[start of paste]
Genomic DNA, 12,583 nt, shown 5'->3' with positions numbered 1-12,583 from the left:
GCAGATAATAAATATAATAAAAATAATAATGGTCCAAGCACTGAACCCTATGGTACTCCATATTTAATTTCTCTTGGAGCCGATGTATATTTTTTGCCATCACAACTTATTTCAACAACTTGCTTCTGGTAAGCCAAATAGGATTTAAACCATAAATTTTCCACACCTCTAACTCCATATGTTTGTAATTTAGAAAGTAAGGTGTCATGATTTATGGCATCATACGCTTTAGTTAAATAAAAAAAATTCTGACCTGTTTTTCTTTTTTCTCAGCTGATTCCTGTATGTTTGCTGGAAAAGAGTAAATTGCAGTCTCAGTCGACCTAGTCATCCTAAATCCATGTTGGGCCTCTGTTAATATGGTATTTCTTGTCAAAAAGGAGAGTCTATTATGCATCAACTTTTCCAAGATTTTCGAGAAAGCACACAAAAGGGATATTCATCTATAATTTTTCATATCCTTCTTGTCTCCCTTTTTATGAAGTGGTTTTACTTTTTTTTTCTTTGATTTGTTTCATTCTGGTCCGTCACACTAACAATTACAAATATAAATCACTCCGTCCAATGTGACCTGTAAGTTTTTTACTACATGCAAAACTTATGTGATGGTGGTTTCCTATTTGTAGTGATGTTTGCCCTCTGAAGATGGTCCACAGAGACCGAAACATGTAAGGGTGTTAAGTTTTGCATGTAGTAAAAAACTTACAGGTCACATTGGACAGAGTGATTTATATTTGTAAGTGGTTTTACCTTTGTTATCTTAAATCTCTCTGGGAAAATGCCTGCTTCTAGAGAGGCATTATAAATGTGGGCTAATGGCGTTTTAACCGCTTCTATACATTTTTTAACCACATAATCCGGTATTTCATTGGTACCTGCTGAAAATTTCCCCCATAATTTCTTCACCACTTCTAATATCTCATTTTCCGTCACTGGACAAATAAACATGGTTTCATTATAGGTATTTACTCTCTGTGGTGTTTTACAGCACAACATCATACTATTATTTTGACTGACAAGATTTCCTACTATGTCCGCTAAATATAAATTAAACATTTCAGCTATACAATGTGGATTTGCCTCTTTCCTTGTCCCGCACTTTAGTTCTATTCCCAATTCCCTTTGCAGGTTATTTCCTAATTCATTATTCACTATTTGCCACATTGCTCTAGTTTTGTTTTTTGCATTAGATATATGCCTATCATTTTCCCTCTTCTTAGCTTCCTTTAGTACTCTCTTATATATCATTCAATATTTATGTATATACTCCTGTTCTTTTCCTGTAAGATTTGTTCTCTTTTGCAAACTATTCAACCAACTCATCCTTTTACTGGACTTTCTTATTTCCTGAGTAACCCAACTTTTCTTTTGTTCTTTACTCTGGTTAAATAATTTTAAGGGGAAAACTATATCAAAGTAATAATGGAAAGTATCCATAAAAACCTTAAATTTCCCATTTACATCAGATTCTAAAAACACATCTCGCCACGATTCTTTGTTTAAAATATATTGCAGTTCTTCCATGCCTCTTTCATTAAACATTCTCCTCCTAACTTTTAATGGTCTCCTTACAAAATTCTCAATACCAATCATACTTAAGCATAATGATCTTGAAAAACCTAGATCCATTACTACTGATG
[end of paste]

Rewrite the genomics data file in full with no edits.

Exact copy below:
Genomic DNA, 12,583 nt, shown 5'->3' with positions numbered 1-12,583 from the left:
GCAGATAATAAATATAATAAAAATAATAATGGTCCAAGCACTGAACCCTATGGTACTCCATATTTAATTTCTCTTGGAGCCGATGTATATTTTTTGCCATCACAACTTATTTCAACAACTTGCTTCTGGTAAGCCAAATAGGATTTAAACCATAAATTTTCCACACCTCTAACTCCATATGTTTGTAATTTAGAAAGTAAGGTGTCATGATTTATGGCATCATACGCTTTAGTTAAATAAAAAAAATTCTGACCTGTTTTTCTTTTTTCTCAGCTGATTCCTGTATGTTTGCTGGAAAAGAGTAAATTGCAGTCTCAGTCGACCTAGTCATCCTAAATCCATGTTGGGCCTCTGTTAATATGGTATTTCTTGTCAAAAAGGAGAGTCTATTATGCATCAACTTTTCCAAGATTTTCGAGAAAGCACACAAAAGGGATATTCATCTATAATTTTTCATATCCTTCTTGTCTCCCTTTTTATGAAGTGGTTTTACTTTTTTTTTCTTTGATTTGTTTCATTCTGGTCCGTCACACTAACAATTACAAATATAAATCACTCCGTCCAATGTGACCTGTAAGTTTTTTACTACATGCAAAACTTATGTGATGGTGGTTTCCTATTTGTAGTGATGTTTGCCCTCTGAAGATGGTCCACAGAGACCGAAACATGTAAGGGTGTTAAGTTTTGCATGTAGTAAAAAACTTACAGGTCACATTGGACAGAGTGATTTATATTTGTAAGTGGTTTTACCTTTGTTATCTTAAATCTCTCTGGGAAAATGCCTGCTTCTAGAGAGGCATTATAAATGTGGGCTAATGGCGTTTTAACCGCTTCTATACATTTTTTAACCACATAATCCGGTATTTCATTGGTACCTGCTGAAAATTTCCCCCATAATTTCTTCACCACTTCTAATATCTCATTTTCCGTCACTGGACAAATAAACATGGTTTCATTATAGGTATTTACTCTCTGTGGTGTTTTACAGCACAACATCATACTATTATTTTGACTGACAAGATTTCCTACTATGTCCGCTAAATATAAATTAAACATTTCAGCTATACAATGTGGATTTGCCTCTTTCCTTGTCCCGCACTTTAGTTCTATTCCCAATTCCCTTTGCAGGTTATTTCCTAATTCATTATTCACTATTTGCCACATTGCTCTAGTTTTGTTTTTTGCATTAGATATATGCCTATCATTTTCCCTCTTCTTAGCTTCCTTTAGTACTCTCTTATATATCATTCAATATTTATGTATATACTCCTGTTCTTTTCCTGTAAGATTTGTTCTCTTTTGCAAACTATTCAACCAACTCATCCTTTTACTGGACTTTCTTATTTCCTGAGTAACCCAACTTTTCTTTTGTTCTTTACTCTGGTTAAATAATTTTAAGGGGAAAACTATATCAAAGTAATAATGGAAAGTATCCATAAAAACCTTAAATTTCCCATTTACATCAGATTCTAAAAACACATCTCGCCACGATTCTTTGTTTAAAATATATTGCAGTTCTTCCATGCCTCTTTCATTAAACATTCTCCTCCTAACTTTTAATGGTCTCCTTACAAAATTCTCAATACCAATCATACTTAAGCATAATGATCTTGAAAAACCTAGATCCATTACTACTGATG